The Bethel School District has a problem.

Already faced with overcrowded schools, the district is adding students at a rapid rate and has run into a budget issue as to where to house them.

In February, voters turned down a $443 million bond package for capital projects, the third such bond rejection in recent years. The bond needed a 60 percent supermajority to pass, and finished with just 53.98 percent. This low support means Bethel School District will have to take some severe measures if one last attempt falls flat.

Tom Seigel, the school district’s superintendent, has been candid about the need for the bond.

“The lack of space does impact student learning,” he said. “You can have all the operating money in the world, but you still need a place to put your kids. We need to pass a bond. We need to do it now or we need to do it in the future and try to dig our way out, but we need to pass a bond.”

Without the funding, choices become dire for the district as student numbers continue to increase.

“We have certain paths we can follow to house kids for school,” he said. “One is not available to us. The bond to expand buildings failed. Another option we are looking at is to implement reboundarying. We’ll look at the attendance areas of all 27 schools in our district and see what we can move around.”

This is at best a stop-gap solution. Seigel said the district’s southern schools have a little wiggle room, but not much. Rocky Ridge, Kapowsin and North Star elementary schools have some room for students from further north to be bused down. Another option would be to convert a middle school into an elementary school. The 2018-2019 school year will be a planning year for this or other contingencies, and new boundaries will come into effect in the 2019-20 school year with the following year another assessing and planning year.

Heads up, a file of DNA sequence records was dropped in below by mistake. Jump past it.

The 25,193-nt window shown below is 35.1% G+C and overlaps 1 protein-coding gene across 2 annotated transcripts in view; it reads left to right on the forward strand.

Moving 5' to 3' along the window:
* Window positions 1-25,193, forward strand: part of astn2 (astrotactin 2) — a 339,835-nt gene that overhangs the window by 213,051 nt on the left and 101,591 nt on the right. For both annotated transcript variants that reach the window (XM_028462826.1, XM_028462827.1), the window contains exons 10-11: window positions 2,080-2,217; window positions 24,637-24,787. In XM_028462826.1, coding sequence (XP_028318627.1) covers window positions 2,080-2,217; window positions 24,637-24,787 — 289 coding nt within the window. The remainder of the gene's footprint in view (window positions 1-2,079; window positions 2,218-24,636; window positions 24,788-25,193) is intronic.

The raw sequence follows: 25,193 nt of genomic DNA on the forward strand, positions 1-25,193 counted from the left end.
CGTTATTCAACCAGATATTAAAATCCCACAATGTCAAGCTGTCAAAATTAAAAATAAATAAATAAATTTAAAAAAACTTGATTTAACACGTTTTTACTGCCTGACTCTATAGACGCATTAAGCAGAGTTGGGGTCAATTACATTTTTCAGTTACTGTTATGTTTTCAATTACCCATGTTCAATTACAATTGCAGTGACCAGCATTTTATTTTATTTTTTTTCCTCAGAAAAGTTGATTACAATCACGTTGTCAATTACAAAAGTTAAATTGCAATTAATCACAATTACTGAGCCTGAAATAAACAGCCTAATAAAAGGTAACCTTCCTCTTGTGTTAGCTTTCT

Other options include running two shifts at high schools (from 6 a.m. to noon and noon to 6 p.m.), running year-round schools with rotating blocks of students and no fixed summer break, converting a K-8 school to a K-5 school, converting a middle school to an elementary school (which would cause simple logistics problems because elementary students are smaller than their middle school counterparts) and purchasing multiple portable classrooms.

That whole complicated mess is because of the failure of the bond, which would have constructed a new high school, two elementary schools, renovating Bethel High School, replacing Challenger High School, expanding Cedarcrest Middle School, Evergreen and Naches Trail elementary school and Elk Plain K-8 School. The funds also would have been used for district-wide health, safety and other capital improvements.

This is not to say that the voters are against schools. Voters renewed a $128 million operations levy and a $22 million technology levy, and the majority supported the bond – just not enough to pass. A bond passed on the ninth attempt in 2001 and in 2006. The law states a district can only run a bond on the ballot twice in the same calendar year. Even so, the district voters have denied 16 of 20 bond attempts dating back to 1980. The district’s own studies place this largely at the door of low voter turnout (just 25 percent of Bethel School District parents registered to vote actually voted in February).